Sometimes you have to say NO!

Todd Rose (03-17-2012)

The hardest thing for me to do in this industry sometimes is to say no. A guy once told me,” don’t ever do a job that you are going to lose money on”. I remember thinking that was the craziest advice you could give to someone in business, meaning, “well duh, no sh-t it doesn’t take an idiot to know that or need to be told it”. Little did I know how many times I have been an idiot and did not listen to this man’s advice.

Just a little over a month ago I was asked to bid a stain job for a summer cabin in South Carolina. In order to save the client some money and give some options I was asked to bid before the rough in, after drywall but before paint, and then price if I were to do the job after painting, but before trim. No problem- I often bid jobs this way because I like to get on the concrete before anything has happened to it.

There were no specs for the job just a picture of an acid stained job from a popular website that listed 3 acid stain colors from a certain manufacturer, solvent sealer (no manufacturer listed), and a coat of wax. They asked if I could create the look and I said, “yeah, no problem”. I have been staining awhile and I have faith in my abilities to look at a picture and deliver the look of the picture. If I didn’t I would not take the job on. I may do this job to look like this picture with an acid stain, a water-based stain, a dye, or a combination of all three. I wouldn’t suggest doing this unless you have some good hard earned experience.

The builder asked if I would lower my price and if so I could get in after framing with no disruptions from other trades. I said, “sounds great I will put you in the schedule”. I then said to the builder that I have seen the picture and I didn’t really see the turquoise color that was listed, but had full faith I would make the floor look like the picture. The builder quickly became upset and said we sent you a picture with the three stains used and “that’s the colors and manufacturer you will use”. I said, “ wait a minute, I will stain the floor to look like the picture, but I have no idea how this contractor applied three different acids stains and didn’t know what the finish was or how old the concrete was. Now, is when things seem to go downhill quickly. I asked the builder if I could work directly with the owner and explain the process and what they are buying is the final look, not a particular product.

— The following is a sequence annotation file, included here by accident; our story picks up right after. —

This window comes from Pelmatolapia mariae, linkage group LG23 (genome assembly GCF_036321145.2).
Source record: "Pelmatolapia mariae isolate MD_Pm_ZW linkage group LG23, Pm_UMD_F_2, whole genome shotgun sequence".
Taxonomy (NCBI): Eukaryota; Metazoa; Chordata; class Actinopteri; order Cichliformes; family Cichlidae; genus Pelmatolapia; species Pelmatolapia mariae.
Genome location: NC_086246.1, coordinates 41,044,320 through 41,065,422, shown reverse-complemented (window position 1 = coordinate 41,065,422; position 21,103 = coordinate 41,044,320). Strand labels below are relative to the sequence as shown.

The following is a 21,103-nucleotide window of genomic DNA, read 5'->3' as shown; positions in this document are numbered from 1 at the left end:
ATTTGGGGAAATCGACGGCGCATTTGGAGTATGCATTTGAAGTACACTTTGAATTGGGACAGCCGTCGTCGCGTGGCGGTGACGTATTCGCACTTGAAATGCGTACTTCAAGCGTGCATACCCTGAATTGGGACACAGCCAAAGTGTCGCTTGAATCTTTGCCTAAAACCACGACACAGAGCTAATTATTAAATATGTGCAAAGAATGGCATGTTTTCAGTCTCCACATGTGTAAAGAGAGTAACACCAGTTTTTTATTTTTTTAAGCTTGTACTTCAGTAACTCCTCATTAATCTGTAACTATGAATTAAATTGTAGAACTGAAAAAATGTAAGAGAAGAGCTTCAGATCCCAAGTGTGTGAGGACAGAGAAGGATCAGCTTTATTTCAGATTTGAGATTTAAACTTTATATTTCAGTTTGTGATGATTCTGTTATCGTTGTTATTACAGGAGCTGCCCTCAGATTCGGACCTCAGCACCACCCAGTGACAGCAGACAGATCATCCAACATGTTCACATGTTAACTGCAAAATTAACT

This builder was very reluctant to let me deal with the owner direct. This is a big warning sign to me. Have you ever had an owner love a job, but a builder or architect doesn’t? I have and before you know it the owner doesn’t like it as much as they did the day before. At this point I have talked with the builder several times and I am failing to explain the risks of making me use the 3 colors listed from one manufacturer. There are many reasons this is risky, but three right off hand are 1. I do not know how these three colors were applied- all at once, one after the other, which one was first 2. I cannot see from a picture the finish of the concrete and 3. I don’t apply greens or blues in acid stain form on concrete less than 60 days old. I know the manufacturers say 30 days, but I have had more than one blue or green acid stain job turn black in spots on young concrete, AND there is a simple solution to this problem- a water based blue or green that corresponds to the acid stain color.